The Passing Parade: Cheap Shots from a Drive By Mind

"...difficile est saturam non scribere. Nam quis iniquae tam patiens urbis, tam ferreus, ut teneat se..." " is hard not to write Satire. For who is so tolerant of the unjust City, so steeled, that he can restrain himself... Juvenal, The Satires (1.30-32)

Saturday, November 27, 2010

BLOODSUCKERS AND OTHER DEMOCRATS: Bedbugs are all the rage in New York these days, in the same way that radical chic and mau-mauing the flak catchers used to be. There’s scarcely a day goes by any more without some new report of bedbugs showing up in the local media and sometimes in their beds as well. And now I hear that there’s even bedbugs in the Waldorf-Astoria, and you now that when the grande dame of Manhattan hotels bows to a passing fashion then somehow or other we’ve reached some sort of very important cultural milestone and nothing, absolutely nothing, will ever be the same way ever again. The bedbug has become so popular here that there is even a movement underway to get Albany to declare the bedbug the state insect, a job Joel Steinberg has held for many years. Strangely enough, I have not heard that the bedbug craze has reached Albany itself, but then bloodsucking is an old habit there and the arrival of a fresh batch of parasites would not unduly alarm the inhabitants.

Why bedbugs should be so popular this year is something of a mystery. Granted, fashions in insects change, just as they do for women’s hats and men’s suits (single breasted or double breasted, sir, or do you even care?). Only a few years ago, anyone who wanted to be anybody had spiders in their houses and made sure all the dinner party guests saw the creepy little things whenever the guests came for dinner. Spiders were the thing to have in your house, no doubt the result of the Spiderman movies, and the rarer and more dangerous the arachnid the more chic you would be. The traffic in black widow spiders alone almost brought that species to the brink of extinction and many arachnid counterfeiters did a booming business in painting funnel weaver spiders, an altogether harmless species, black, and then selling them as black widows to an unsuspecting public. This sort of thing would have gone on for years, had it not been for one more of the fickle public’s sudden twists and turns, a pivot that dropped spiders like a Pet Rock and made the praying mantis the headless king of fashionable insects. With the meteoric rise of the praying mantis, a phrase I’ve never really understood, given that meteors don’t rise, they fall, bathrooms all over New York resounded with the sound of the fashion conscious flushing their now terribly passé spiders down the drain. Not all the spiders died in their sudden descent into New York’s sewer system; I’ve heard stories that many spiders survived and flourished in the lower depths, with generations of spiders leaving behind webs so thick they ensnare rats the size of small dogs and even the occasional baby alligator now and again.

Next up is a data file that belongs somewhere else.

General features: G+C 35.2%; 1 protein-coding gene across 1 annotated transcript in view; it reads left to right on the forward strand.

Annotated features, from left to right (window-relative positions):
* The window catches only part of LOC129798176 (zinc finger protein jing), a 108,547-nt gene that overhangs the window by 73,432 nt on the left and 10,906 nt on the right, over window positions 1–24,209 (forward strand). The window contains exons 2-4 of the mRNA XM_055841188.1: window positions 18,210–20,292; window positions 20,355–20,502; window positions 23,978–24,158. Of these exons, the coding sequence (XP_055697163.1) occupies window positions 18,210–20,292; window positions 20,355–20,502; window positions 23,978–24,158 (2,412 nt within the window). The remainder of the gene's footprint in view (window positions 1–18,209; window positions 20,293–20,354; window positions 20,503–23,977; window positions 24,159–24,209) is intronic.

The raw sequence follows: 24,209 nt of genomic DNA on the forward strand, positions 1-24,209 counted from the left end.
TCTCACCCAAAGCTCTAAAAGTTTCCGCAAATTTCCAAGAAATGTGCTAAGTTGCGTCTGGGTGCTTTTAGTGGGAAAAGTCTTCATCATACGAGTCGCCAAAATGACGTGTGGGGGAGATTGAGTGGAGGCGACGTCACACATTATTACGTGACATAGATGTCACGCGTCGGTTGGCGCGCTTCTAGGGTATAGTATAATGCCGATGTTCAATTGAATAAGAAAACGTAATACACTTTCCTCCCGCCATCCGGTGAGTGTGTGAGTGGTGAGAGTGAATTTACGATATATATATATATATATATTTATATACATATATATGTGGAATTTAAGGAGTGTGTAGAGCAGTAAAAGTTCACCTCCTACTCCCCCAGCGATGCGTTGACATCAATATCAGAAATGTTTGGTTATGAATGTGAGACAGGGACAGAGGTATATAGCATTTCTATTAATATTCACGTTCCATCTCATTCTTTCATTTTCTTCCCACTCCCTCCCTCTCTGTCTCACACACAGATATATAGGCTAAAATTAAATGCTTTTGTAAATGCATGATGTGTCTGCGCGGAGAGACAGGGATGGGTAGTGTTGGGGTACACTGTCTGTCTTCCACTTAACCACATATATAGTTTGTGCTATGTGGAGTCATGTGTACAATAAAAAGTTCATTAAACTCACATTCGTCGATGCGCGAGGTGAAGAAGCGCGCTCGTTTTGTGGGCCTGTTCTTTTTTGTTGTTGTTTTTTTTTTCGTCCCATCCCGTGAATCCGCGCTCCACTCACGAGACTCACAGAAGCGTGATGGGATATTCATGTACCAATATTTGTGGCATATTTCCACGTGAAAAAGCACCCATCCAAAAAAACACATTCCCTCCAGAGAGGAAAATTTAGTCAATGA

And before the spiders were all the rage, there was Beatle mania, which flourished for a few years in the 1960’s, and before that Crickets were big, at least until Buddy Holly died, and before him fleas were wildly popular, for reasons I am not sure I fathom at the moment. You would think that after all the misadventures the fleas caused in the fourteenth century, what with the little critters spreading the bubonic plague throughout the length and breadth of Europe and killing a quarter of the continent’s population, people would regard fleas as something horrific, something no sane person would ever choose to get involved with, like hard drugs or devil worship or the life insurance business, but you would be wrong. We are talking fashion here, boys and girls, and if fashion dictates that fleas are in this year, then fleas are in and you’d better have your fleas out where the cognoscenti, a word that does not come with a side order of marinara sauce, which is a bit of a cheat, if you ask me, can see them. Yes, fleas were everywhere in those days. There were flea markets to shop at and fleabags to put your flea market purchases in while you took in a flea circus and wished everyone a Fleas Navidad, which I always thought was a good name for a stripper. Vanessa Cardui is another good name for a stripper, combining, as it does, choreography and lepidopterology, but I digress here.

The spider rage lasted until the late 1990’s, when it faded from view at about the time the Lewinsky scandal struck. With a distracted press and a polarized political situation in the country, the spider went the way of the Nehru jacket and the liberal Republican. After that, the bug craze ended for a while. There were a few attempts to resurrect it; for a while everyone thought that the deer tick was going to be the next new thing, but the tick didn’t really go anywhere, despite all the type, and most of the best minds in advertising slowly, and very reluctantly, gave up and came to the conclusion that America’s long love affair with the bug was finally over. Bugs had finally worn out their welcome and gotten stomped on once and for all.